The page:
Poor indoor air quality in your Savannah, Georgia, home along with hot, humid air outside can increase asthma symptoms for your kids. If your child has frequent summer colds or if he or she is coughing or wheezing frequently, especially at night, you could have poor indoor air quality. You can ease asthma symptoms for kids and improve your indoor air quality by cleaning often, avoiding VOCs, adding a dehumidifier, and maintaining your HVAC system

Cleaning Often

Cleaning often keeps asthma triggers like dust, dirt, pet dander, pollen, and mold out of your home, improving your indoor air quality. Cleaner air also reduces unpleasant smells and makes your home more welcoming for guests. You should vacuum and dust at least twice per week and use a damp cloth to clean your ceiling fans and air registers. Remove the covers of your kitchen and bathroom exhaust fans and wash them off with soap and water. When they enter your home, ask family members and guests to take off their shoes so they won’t track in pollutants.

You should also rinse off the outdoor air conditioning unit with a garden hose to remove grass clippings, leaves, twigs, and other debris. Change your HVAC system’s air filter once per month to keep your indoor air quality high and save energy by improving airflow.

Avoiding VOCs

Volatile organic chemicals, or VOCs, can also trigger asthma. These chemicals evaporate or off-gas at room temperature, and many paints, varnishes, pesticides, air fresheners, hair products, and cleaning products contain them. Common VOCs include formaldehyde, benzene, xylene, acetone, and toluene.

You can avoid many VOCs by using natural products whenever possible. Potpourri or an essential oil in a spray bottle with water makes a great air freshener. You can also simmer cloves or cinnamon sticks on your stove or make your own furniture polish with olive oil and lemon juice. Healthy cleaners like baking soda work well on most surfaces, and you should avoid furniture with particleboard or synthetic materials that could contain VOCs.

Adding a Dehumidifier

Lower indoor humidity can help your child breathe easier and prevent mold growth and pests. Cockroaches and other household pests can cause allergy and asthma symptoms, and some molds contain harmful mycotoxins. A whole-home dehumidifier connects to your home’s ductwork to remove moisture from the air, and many models also have air filters. Lower humidity also makes your home feel cooler, so you won’t have to use the air conditioner as much. This saves energy and lowers your utility bills.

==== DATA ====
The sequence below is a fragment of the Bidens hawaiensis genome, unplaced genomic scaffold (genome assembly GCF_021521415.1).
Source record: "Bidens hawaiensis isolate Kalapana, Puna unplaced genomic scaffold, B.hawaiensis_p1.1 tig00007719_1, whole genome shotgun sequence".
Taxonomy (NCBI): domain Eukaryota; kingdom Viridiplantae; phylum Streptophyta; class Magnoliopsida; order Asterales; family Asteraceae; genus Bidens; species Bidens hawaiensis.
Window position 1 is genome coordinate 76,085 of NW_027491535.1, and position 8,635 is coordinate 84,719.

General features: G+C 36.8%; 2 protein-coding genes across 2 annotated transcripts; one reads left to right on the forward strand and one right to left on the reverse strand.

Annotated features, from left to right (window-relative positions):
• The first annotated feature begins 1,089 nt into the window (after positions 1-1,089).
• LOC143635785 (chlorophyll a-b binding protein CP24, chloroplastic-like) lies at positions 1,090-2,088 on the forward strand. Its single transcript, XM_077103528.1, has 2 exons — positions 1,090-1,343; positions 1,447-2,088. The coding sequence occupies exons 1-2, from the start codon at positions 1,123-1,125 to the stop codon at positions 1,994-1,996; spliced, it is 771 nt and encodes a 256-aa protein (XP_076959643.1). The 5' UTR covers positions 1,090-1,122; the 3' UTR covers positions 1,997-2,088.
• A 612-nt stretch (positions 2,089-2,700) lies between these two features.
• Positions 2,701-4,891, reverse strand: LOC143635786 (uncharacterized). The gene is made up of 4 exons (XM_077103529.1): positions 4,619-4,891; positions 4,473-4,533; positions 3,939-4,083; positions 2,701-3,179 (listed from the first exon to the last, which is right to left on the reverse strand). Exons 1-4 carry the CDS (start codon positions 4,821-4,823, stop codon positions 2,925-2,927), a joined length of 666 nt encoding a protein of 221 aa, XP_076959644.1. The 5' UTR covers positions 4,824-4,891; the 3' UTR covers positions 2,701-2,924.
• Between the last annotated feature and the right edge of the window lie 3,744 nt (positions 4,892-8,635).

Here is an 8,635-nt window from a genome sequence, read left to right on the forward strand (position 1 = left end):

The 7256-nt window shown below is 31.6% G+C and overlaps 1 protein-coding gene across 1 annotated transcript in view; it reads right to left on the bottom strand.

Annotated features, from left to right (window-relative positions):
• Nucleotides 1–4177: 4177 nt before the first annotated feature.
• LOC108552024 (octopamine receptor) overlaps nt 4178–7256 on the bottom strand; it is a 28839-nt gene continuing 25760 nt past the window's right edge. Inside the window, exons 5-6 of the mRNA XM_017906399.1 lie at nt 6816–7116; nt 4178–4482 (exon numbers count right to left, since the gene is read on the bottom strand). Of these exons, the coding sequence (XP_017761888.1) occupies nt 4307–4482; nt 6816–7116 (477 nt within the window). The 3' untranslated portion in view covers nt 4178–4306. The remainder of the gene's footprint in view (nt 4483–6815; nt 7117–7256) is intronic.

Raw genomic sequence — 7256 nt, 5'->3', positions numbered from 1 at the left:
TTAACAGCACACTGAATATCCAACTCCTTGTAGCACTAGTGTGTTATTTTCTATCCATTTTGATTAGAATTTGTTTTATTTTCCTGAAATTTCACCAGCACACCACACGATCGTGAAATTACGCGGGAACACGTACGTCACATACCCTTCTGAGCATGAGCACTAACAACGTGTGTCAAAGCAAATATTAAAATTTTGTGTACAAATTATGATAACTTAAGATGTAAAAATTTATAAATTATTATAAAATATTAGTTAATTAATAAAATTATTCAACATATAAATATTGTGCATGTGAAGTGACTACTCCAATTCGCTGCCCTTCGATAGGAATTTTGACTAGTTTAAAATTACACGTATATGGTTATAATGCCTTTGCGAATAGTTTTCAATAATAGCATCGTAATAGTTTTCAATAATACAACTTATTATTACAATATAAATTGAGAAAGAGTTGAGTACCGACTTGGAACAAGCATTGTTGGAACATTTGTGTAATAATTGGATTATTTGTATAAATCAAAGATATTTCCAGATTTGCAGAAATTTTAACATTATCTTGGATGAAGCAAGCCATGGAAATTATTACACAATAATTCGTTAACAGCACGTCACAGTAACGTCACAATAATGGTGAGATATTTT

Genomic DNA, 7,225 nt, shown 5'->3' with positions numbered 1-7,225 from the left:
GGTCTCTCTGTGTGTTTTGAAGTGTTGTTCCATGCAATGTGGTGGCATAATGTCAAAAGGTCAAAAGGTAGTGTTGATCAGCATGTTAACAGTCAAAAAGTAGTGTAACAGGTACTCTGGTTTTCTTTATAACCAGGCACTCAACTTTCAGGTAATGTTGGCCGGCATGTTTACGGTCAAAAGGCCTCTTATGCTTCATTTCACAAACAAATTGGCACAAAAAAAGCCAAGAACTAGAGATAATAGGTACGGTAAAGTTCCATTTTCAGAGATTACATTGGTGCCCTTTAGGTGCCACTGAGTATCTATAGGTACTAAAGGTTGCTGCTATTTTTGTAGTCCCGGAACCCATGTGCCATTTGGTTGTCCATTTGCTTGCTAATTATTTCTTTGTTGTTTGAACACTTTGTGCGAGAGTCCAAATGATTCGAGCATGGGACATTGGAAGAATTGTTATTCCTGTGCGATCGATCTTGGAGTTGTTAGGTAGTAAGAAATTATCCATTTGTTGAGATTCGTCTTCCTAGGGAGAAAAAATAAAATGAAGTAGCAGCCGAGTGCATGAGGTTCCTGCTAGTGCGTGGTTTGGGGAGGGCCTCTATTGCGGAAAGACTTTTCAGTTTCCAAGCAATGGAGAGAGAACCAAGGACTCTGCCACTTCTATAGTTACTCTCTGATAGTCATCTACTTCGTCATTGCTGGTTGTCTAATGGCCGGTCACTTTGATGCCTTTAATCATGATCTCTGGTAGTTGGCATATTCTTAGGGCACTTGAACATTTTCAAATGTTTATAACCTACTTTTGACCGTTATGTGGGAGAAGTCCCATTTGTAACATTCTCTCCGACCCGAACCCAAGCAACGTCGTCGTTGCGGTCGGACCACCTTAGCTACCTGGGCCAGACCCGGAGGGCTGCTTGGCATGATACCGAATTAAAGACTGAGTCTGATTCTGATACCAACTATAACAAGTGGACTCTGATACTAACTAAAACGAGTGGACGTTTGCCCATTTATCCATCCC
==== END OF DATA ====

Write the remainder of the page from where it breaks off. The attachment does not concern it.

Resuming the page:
You should also use exhaust fans in your bathrooms and kitchen to remove moisture from showering and cooking. Remove the covers and clean them with soap and water once per month. Have even minor leaks in plumbing repaired immediately, and don’t put more than one or two houseplants in each room to avoid mold from excess moisture.

Maintaining Your HVAC System

Your air conditioner won’t be able to keep the air in your home clean without regular maintenance. You should also have a professional check the heater and air conditioner for problems at least once per year. The system could keep running if there’s a minor problem, but it will use more energy and lower your indoor air quality. Eventually, the problem will cause an expensive breakdown.

Contaminants in the ductwork can force your home’s HVAC system to work harder, shortening its life and wasting energy. They often spread to the rest of your home, making your child’s asthma symptoms worse. You can check ductwork for dirt, dust, mold, and other pollutants by removing an air register and wiping the side of the duct with a damp cloth. If it’s dirty, have an experienced technician clean the ductwork and check it for leaks.

Byrd Heating and Air Conditioning is a Carrier Factory Authorized Dealer, and we have more than 30 years of heating and air conditioning experience. We can help you install, maintain, and repair a variety of HVAC equipment. Call us anytime at 912-373-8447 for great service and more help improving your indoor air quality

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